Miniature Horses Among Animals Allowed on Southwest

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Monday, August 20, 2018
Southwest Airlines has announced changes to its policies for trained service and emotional support animals, which will take effect Sept. 17.
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"We welcome emotional support and trained service animals that provide needed assistance," said Steve Golberg, the Senior VP of Operations and Hospitality. "However, we want to make sure our guidelines are clear."

The press release announcing the policy changes said guidance from the Department of Transportation (DOT), feedback from customers and employees, and discussion with "numerous advocacy groups" informed their decisions. The changes are as follows:

Emotional Support Animals (ESAs)

ESAs will be limited to only dogs and cats
ESAs will be limited to one per Customer
ESAs must remain in a carrier or be on a leash at all times

Customers traveling with ESAs will still need to present a complete, current letter from a medical doctor or licensed mental health professional on the day of departure.

Trained Service Animals

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In alignment with recent DOT guidance, Southwest will accept only the most common service animals—dogs, cats, and miniature horses. Unusual or exotic animals will not be accepted.

As is the case today, the Customer with the disability must be able to provide credible verbal assurance that the animal is a trained service animal.

Formally Recognizing Psychiatric Support Animals (PSAs)

Southwest also will introduce an enhancement that recognizes fully-trained psychiatric support animals (PSAs) as trained service animals. Southwest informally accepted PSAs as trained service animals in the past and the airline is formalizing the acceptance of this type of service animal based upon customer feedback. PSAs are individually trained to perform a task or work for a person with a mental health-related disability. A credible verbal assurance will be sufficient to travel with a PSA.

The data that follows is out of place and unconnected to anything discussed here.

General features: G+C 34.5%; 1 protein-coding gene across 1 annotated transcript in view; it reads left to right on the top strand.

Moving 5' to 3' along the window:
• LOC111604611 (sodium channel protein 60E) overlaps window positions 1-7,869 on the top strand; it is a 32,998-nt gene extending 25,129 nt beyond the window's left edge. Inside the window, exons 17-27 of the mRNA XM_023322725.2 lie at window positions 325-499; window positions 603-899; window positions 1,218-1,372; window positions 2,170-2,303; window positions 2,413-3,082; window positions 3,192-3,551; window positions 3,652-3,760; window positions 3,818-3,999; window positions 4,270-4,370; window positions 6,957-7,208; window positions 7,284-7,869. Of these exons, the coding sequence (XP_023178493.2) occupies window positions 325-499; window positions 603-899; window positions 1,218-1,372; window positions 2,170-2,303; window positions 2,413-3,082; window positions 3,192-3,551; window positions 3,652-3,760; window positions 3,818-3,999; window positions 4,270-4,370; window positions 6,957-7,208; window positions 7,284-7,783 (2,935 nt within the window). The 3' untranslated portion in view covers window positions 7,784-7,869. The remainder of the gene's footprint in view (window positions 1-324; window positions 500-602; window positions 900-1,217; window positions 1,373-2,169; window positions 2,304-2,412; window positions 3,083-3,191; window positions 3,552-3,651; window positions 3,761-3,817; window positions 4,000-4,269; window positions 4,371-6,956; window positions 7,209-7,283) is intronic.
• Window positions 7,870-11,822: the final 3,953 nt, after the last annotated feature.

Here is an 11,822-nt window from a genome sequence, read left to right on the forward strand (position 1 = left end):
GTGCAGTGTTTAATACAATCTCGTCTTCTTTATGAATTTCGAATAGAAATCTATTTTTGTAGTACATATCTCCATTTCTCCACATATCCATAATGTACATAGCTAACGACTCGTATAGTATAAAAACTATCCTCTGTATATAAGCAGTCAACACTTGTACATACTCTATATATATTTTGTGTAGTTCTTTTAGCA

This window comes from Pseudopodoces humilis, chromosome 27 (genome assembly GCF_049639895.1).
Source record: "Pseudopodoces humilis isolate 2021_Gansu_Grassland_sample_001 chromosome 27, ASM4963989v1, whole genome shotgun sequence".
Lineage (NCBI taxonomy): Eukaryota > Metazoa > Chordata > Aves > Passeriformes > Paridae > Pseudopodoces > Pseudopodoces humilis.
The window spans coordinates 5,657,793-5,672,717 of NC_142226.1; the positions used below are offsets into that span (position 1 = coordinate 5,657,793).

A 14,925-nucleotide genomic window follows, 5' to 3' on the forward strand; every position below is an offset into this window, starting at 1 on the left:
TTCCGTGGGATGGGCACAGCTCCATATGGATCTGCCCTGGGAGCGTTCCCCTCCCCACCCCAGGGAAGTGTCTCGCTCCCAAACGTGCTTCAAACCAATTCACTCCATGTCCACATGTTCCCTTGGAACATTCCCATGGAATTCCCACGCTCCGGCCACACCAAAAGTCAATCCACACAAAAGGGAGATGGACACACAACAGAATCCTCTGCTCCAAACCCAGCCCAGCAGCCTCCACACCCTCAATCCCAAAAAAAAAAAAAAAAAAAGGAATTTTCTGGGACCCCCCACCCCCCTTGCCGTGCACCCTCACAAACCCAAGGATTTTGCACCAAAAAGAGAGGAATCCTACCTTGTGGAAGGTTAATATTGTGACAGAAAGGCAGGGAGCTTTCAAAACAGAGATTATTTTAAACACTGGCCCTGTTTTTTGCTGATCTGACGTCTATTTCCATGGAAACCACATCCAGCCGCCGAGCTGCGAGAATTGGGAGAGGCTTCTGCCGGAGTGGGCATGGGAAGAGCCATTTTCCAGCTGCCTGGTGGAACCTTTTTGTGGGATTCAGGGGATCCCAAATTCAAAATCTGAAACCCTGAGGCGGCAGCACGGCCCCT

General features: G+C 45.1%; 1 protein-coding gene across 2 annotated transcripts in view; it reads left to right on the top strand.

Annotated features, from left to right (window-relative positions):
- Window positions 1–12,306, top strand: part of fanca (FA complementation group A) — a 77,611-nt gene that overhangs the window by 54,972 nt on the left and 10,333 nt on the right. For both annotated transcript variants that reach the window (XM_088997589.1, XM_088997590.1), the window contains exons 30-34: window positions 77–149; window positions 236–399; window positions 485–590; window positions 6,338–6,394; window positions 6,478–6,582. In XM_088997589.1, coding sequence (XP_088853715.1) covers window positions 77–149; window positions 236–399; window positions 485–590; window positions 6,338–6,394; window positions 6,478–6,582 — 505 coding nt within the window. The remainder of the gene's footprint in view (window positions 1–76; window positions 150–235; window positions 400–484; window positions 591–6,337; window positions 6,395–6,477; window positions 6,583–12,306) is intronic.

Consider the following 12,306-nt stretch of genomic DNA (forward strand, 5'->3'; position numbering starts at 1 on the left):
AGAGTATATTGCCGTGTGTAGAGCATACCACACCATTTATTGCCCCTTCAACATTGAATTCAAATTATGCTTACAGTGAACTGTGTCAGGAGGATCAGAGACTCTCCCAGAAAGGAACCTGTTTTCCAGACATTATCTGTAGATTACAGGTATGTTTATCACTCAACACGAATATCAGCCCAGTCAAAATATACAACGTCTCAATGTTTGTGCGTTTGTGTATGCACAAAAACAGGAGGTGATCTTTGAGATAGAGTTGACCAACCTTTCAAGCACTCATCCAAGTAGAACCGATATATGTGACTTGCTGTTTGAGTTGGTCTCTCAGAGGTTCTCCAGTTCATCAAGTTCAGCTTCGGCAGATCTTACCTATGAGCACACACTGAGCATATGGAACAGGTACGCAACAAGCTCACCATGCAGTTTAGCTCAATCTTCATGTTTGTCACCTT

All emotional support and service animals must be trained to behave in a public setting and must be under the control of the handler at all times. An animal that engages in disruptive behavior may be denied boarding.

“The ultimate goal with these changes is to ensure customers traveling with service animals know what to expect when choosing Southwest,” said Goldberg. “Southwest will continue working with advocacy groups, employees, customers, and the DOT to ensure we offer supportive service animal guidelines.”

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  1. Pedegru
     commented on .
    August 20, 2018 @ 9:26 PM Southwest, who never ceases to amaze with their innovative and unique brand of marketing, is now going to allow service animals on flights! What makes this especially cool is that you'll be able to catch a flight, have the stewardesses entertain you with Southwest Stand-Up, and visit a petting zoo all at the same time. Whaaat?!

    Now if they can just keep their engines on I think they may just have something going here. Aww, no I didn't ;-)

    If you have an interesting story we'd love for you to add/curate on Pedegru. We exist to get people and pets closer together...to help anyone who doesn't have a pet see how amazing they are and want to invite them into their homes.

    The more we have on Pedegru in the way of Pets, Stories, Family Portraits, In Memorials, Marketplace Listings, etc, the more we will demonstrate to others how wonderful it is to have a pet in their lives.

    Curate, curate, curate - and with baby steps there won't be a homeless pet left on the planet!
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